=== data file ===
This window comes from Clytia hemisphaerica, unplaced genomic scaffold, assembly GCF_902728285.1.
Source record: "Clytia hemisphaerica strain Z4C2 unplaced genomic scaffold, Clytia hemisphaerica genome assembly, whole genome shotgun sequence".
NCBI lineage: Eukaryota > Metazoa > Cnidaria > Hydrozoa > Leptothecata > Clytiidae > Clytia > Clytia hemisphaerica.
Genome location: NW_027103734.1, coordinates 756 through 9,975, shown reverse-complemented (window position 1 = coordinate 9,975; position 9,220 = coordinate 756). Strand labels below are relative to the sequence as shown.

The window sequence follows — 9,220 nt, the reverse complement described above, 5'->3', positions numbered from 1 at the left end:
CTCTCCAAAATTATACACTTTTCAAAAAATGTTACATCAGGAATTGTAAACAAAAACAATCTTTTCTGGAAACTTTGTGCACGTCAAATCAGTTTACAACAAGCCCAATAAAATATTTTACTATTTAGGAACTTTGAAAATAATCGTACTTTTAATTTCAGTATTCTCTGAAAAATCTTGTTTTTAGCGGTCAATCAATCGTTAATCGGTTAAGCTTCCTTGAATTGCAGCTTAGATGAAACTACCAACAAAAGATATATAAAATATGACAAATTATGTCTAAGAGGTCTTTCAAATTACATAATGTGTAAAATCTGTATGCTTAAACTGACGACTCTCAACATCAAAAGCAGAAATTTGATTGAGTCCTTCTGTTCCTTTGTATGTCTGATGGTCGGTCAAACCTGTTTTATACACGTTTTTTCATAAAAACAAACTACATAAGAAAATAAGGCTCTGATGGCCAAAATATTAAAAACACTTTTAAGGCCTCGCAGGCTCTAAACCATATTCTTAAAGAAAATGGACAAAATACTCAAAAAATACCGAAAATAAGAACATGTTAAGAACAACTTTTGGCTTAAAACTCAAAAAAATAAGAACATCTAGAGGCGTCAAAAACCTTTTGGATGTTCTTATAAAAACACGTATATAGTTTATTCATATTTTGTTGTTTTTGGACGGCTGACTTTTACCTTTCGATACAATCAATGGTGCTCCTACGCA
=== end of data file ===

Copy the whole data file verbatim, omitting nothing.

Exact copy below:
This window comes from Clytia hemisphaerica, unplaced genomic scaffold, assembly GCF_902728285.1.
Source record: "Clytia hemisphaerica strain Z4C2 unplaced genomic scaffold, Clytia hemisphaerica genome assembly, whole genome shotgun sequence".
NCBI lineage: Eukaryota > Metazoa > Cnidaria > Hydrozoa > Leptothecata > Clytiidae > Clytia > Clytia hemisphaerica.
Genome location: NW_027103734.1, coordinates 756 through 9,975, shown reverse-complemented (window position 1 = coordinate 9,975; position 9,220 = coordinate 756). Strand labels below are relative to the sequence as shown.

The window sequence follows — 9,220 nt, the reverse complement described above, 5'->3', positions numbered from 1 at the left end:
CTCTCCAAAATTATACACTTTTCAAAAAATGTTACATCAGGAATTGTAAACAAAAACAATCTTTTCTGGAAACTTTGTGCACGTCAAATCAGTTTACAACAAGCCCAATAAAATATTTTACTATTTAGGAACTTTGAAAATAATCGTACTTTTAATTTCAGTATTCTCTGAAAAATCTTGTTTTTAGCGGTCAATCAATCGTTAATCGGTTAAGCTTCCTTGAATTGCAGCTTAGATGAAACTACCAACAAAAGATATATAAAATATGACAAATTATGTCTAAGAGGTCTTTCAAATTACATAATGTGTAAAATCTGTATGCTTAAACTGACGACTCTCAACATCAAAAGCAGAAATTTGATTGAGTCCTTCTGTTCCTTTGTATGTCTGATGGTCGGTCAAACCTGTTTTATACACGTTTTTTCATAAAAACAAACTACATAAGAAAATAAGGCTCTGATGGCCAAAATATTAAAAACACTTTTAAGGCCTCGCAGGCTCTAAACCATATTCTTAAAGAAAATGGACAAAATACTCAAAAAATACCGAAAATAAGAACATGTTAAGAACAACTTTTGGCTTAAAACTCAAAAAAATAAGAACATCTAGAGGCGTCAAAAACCTTTTGGATGTTCTTATAAAAACACGTATATAGTTTATTCATATTTTGTTGTTTTTGGACGGCTGACTTTTACCTTTCGATACAATCAATGGTGCTCCTACGCA